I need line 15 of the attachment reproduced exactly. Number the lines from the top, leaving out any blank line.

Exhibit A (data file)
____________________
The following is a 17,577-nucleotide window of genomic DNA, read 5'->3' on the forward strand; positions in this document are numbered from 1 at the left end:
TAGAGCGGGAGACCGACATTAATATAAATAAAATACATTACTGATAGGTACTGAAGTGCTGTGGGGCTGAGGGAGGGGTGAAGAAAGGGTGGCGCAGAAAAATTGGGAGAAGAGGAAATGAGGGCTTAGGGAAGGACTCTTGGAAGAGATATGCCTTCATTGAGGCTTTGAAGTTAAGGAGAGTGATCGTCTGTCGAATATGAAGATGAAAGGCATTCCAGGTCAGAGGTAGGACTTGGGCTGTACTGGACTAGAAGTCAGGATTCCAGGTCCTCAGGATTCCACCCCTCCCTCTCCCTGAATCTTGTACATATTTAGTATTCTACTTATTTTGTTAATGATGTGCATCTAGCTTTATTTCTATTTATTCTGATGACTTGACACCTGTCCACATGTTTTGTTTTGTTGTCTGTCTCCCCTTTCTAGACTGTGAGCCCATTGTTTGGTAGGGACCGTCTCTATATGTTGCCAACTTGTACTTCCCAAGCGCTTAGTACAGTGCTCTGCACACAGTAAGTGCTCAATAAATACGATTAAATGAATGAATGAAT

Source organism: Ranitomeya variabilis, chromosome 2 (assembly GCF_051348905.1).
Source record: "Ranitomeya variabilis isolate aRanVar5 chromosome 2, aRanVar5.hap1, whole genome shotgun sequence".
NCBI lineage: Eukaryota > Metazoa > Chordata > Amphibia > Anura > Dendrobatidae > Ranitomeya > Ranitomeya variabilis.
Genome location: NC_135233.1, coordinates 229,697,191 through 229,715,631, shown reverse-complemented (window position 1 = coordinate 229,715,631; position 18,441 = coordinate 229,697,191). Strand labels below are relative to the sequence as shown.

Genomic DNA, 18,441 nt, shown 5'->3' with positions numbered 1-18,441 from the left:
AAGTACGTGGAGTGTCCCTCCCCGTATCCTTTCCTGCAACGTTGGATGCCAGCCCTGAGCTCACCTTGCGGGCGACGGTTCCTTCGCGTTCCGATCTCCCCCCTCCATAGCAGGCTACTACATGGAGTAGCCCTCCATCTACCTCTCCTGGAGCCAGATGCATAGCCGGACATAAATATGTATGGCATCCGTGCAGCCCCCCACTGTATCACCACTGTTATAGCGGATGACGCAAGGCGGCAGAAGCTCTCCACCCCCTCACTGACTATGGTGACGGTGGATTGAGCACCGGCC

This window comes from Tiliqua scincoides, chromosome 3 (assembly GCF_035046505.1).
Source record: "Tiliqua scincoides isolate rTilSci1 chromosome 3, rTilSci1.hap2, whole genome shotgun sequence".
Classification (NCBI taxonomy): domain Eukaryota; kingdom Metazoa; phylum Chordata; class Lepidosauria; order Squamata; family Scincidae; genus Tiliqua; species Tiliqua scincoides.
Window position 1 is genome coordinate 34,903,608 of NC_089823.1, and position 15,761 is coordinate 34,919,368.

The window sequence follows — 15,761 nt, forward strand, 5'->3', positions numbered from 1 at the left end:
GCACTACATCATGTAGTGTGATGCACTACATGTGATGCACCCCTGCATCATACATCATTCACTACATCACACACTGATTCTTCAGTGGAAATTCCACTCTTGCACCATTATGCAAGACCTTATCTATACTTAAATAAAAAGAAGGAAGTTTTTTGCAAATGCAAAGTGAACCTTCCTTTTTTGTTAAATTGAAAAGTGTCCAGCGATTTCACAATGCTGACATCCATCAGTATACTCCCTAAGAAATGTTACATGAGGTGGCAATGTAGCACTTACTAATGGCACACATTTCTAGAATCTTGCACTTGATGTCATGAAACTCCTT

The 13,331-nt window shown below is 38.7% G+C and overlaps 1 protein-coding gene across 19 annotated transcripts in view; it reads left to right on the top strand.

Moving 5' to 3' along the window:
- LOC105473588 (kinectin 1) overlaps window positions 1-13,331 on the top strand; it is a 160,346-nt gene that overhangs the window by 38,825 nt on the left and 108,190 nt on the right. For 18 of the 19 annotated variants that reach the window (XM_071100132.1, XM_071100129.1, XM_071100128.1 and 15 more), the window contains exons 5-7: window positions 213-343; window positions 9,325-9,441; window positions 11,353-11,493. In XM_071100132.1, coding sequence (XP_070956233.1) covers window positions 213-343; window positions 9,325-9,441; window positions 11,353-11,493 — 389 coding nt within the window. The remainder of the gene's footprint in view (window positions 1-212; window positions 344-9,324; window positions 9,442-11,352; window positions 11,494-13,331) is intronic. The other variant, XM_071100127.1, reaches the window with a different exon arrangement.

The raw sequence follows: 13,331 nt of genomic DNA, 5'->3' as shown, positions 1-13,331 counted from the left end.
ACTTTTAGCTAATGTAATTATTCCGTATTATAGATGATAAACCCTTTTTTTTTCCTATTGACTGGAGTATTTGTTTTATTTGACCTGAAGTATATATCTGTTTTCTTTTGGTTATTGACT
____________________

The 13,331-nt window shown below is 38.7% G+C and overlaps 1 protein-coding gene across 19 annotated transcripts in view; it reads left to right on the top strand.